The usual mosh pit at an Anthrax show is ramping up its cyclonic fury in anticipation of the raging, gritty sonic back-alley brawls Scott Ian and company are about to start. Perhaps they’ll launch into “Madhouse” or “Indians” next or any of the other blazing thrash-metal classics they have at their disposal. And then, those crashing bodies in riotous motion come to a sudden and complete halt, the reason being that Anthrax has just launched into a Journey cover of all things.

Quizzical looks are directed at the stage, as Journey’s “Keep on Runnin’” flies out of their Marshall Stacks. Is that Joey Belladonna singing or Steve Perry? It could be either of them; it really could, as Belladonna’s wail climbs to heights few can reach. Those who’ve heard Anthems, the new eight-song EP of classic-rock covers and two versions of the epic, slow-burning “Crawl,” off their sensational Worship Music album, would be prepared in case of such an event and not be thrown by it.

Like a raging bull that sees nothing but red, Worship Music bucked and contorted its massive, muscular bulk in such a way as to make it almost impossible to ride. Arguably the best metal album of this century, the last record from New York City’s most aggressive thrash-metal street gang was a relentless attack from beginning to end. The hurricane-like intensity, the dizzying dynamics, the simmering tension and high drama, not to mention the impassioned vocals of the prodigal son Belladonna – all of this nuclear energy was barely contained within the reactor known as Worship Music, until it melted down so spectacularly in 2011.

Considering how powerful and ferocious Worship Music was, and what unexpectedly strong melodies and what bold, high-impact production it had, Anthrax has earned the right to a fun indulgence like Anthems. Unexpectedly, Anthrax plays it straight on Anthems, with vigorous workouts of Rush’s “Anthem,” Thin Lizzy’s “Jailbreak” and a crawling prowl through AC/DC’s “T.N.T” not deviating much from the originals; yet, in typically enthusiastic fashion, they inject each with fresh energy and lively performances. And their playing is more impassioned on “Keep on Runnin’” and Boston’s “Smokin’” – which has a particularly rowdy atmosphere – than on any of the others, as the pulse of both covers absolutely races.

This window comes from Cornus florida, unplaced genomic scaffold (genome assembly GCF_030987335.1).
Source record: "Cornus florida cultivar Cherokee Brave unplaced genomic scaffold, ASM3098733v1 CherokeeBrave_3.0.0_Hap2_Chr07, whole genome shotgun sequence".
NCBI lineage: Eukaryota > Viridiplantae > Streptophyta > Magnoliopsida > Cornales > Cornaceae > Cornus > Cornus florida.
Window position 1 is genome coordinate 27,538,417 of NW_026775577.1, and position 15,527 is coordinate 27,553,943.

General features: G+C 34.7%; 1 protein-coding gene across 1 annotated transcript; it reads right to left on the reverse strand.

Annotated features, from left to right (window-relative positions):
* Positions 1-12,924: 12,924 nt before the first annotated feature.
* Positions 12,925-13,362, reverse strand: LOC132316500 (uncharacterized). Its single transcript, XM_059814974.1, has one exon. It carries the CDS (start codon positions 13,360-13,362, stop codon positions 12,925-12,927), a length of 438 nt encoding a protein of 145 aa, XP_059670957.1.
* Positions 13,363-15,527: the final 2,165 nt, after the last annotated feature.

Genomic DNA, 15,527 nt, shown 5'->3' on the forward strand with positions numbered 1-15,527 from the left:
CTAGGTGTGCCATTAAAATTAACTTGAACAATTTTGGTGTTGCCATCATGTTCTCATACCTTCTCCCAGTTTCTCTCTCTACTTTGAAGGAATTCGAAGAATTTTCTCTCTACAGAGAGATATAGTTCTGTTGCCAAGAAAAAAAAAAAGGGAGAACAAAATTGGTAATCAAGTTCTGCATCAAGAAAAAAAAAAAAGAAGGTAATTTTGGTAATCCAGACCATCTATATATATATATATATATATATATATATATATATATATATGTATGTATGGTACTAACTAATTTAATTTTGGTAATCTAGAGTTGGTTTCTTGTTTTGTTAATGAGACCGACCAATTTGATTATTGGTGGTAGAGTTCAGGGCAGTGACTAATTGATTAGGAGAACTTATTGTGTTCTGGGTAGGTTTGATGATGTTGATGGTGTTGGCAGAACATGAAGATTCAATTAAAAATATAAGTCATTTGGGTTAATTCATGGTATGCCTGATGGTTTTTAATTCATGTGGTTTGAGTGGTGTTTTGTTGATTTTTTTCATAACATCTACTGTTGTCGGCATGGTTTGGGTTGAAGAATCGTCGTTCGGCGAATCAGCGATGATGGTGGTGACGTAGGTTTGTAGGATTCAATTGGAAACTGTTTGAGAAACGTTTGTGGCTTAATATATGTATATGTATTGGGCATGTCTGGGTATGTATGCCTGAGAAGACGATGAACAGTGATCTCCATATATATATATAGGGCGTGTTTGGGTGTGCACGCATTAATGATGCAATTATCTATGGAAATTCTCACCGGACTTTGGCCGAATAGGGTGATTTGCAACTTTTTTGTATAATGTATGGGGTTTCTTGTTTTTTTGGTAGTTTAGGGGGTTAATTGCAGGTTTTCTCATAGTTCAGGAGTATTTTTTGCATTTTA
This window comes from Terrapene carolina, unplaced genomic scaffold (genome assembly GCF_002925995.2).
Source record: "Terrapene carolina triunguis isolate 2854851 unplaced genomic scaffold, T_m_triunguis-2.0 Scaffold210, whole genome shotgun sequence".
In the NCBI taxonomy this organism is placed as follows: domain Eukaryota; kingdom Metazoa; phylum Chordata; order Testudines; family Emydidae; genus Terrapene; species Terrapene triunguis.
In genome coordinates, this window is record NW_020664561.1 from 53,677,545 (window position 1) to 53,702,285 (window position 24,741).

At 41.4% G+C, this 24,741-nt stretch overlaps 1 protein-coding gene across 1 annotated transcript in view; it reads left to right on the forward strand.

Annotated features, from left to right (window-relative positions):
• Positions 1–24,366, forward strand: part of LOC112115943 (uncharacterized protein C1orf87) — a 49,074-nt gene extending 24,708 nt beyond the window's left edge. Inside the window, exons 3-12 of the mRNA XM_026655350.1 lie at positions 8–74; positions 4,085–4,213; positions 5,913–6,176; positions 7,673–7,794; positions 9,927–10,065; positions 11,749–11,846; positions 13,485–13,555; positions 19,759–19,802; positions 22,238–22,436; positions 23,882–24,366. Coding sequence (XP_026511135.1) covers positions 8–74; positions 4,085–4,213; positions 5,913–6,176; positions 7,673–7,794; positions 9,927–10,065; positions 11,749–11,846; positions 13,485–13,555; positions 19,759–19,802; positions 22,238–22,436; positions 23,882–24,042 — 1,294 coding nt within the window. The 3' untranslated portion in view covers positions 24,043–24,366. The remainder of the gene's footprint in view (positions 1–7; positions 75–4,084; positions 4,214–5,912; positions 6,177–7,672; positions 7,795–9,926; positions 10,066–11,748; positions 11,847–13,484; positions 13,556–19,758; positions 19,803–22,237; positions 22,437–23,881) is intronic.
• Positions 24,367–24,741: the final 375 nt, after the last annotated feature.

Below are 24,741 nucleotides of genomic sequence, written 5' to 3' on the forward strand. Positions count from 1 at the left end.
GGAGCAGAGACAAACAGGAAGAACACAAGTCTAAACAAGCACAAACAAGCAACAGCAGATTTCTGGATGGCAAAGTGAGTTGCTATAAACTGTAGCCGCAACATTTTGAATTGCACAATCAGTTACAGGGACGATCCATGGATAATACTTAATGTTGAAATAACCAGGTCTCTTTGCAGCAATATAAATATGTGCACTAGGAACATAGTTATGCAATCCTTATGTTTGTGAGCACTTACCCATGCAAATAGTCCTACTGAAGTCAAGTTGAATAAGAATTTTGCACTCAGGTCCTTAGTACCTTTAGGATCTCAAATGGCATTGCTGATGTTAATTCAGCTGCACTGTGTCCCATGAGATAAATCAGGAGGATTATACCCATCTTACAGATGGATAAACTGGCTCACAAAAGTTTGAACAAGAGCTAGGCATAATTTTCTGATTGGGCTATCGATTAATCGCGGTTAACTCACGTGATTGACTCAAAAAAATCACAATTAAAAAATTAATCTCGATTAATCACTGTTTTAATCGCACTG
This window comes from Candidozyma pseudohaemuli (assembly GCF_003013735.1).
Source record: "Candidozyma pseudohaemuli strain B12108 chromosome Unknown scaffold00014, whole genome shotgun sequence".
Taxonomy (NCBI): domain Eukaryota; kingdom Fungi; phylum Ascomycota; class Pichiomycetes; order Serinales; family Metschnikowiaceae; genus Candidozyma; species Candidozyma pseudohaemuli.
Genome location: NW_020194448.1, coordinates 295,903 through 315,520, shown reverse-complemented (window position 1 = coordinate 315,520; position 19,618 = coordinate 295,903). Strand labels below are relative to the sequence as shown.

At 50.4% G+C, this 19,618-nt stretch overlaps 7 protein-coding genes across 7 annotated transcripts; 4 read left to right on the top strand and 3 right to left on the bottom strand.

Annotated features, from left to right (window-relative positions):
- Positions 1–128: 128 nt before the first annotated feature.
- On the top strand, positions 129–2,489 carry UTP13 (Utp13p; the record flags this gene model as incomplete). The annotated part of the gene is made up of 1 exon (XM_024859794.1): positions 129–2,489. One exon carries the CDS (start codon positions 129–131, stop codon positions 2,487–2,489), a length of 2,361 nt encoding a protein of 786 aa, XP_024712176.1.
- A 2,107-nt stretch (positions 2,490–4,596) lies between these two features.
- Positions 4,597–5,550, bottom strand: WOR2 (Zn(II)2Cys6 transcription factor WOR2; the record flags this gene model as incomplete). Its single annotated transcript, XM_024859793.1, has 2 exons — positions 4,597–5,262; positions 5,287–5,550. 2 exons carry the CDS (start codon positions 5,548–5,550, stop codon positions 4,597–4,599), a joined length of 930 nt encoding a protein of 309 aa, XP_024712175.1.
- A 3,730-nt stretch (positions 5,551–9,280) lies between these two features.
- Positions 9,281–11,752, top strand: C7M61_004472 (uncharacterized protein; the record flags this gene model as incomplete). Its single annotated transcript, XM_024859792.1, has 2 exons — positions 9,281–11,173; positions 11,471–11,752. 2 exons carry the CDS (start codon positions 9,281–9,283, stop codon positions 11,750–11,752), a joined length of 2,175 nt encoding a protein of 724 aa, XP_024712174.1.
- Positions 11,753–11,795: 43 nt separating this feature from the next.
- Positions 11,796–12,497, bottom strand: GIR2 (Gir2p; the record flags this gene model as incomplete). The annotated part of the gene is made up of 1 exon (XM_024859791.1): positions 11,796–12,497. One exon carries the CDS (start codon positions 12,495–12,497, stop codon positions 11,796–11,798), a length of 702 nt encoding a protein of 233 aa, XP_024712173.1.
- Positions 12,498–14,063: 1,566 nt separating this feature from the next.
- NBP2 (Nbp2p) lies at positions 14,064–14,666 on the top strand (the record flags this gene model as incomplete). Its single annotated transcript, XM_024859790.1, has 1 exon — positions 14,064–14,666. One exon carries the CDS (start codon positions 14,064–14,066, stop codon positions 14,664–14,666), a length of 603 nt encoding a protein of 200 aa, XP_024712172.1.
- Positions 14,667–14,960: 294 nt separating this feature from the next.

Clearly, they cherish these songs, and they’re so respectful of them that they don’t take any unnecessary chances in handling these treasures. It is surprising, though, how they treat these Anthems with kid gloves and avoid giving them a good thrashing. Ultimately, what Anthems proves is that, if they wanted, they could simply be a great no-frills hard-rock band, especially with Belladonna on the mic. His vocals are astonishingly clear and melodic, fitting the material like a glove. And if Geddy Lee ever chooses to relinquish his singing duties with Rush, Belladonna could step right in and the Canadians wouldn’t miss a beat, as evidenced by his piercing treatment of “Anthem” from 2112.

Why Anthrax chose to give the expansive, chugging epic “Crawl,” one of the heaviest songs off Worship Music, a makeover is anyone’s guess. Taking a stab at a remixed version, Anthrax fleshes out “Crawl” with strings, giving it a darker, moodier and more menacing atmosphere, and the thicker, heavier groove they give to “Big Eyes” by Cheap Trick improves the original. Undoubtedly a labor of love for Anthrax, Anthems does no harm to the songs of their heroes. Could they have made less obvious choices? Maybe, but then, this is what Anthrax wanted, and had they picked deeper cuts, that pure joy and unabashed eagerness so prevalent here might be tempered. And that would be a shame.

Label: Megaforce (the CD format can be obtained here)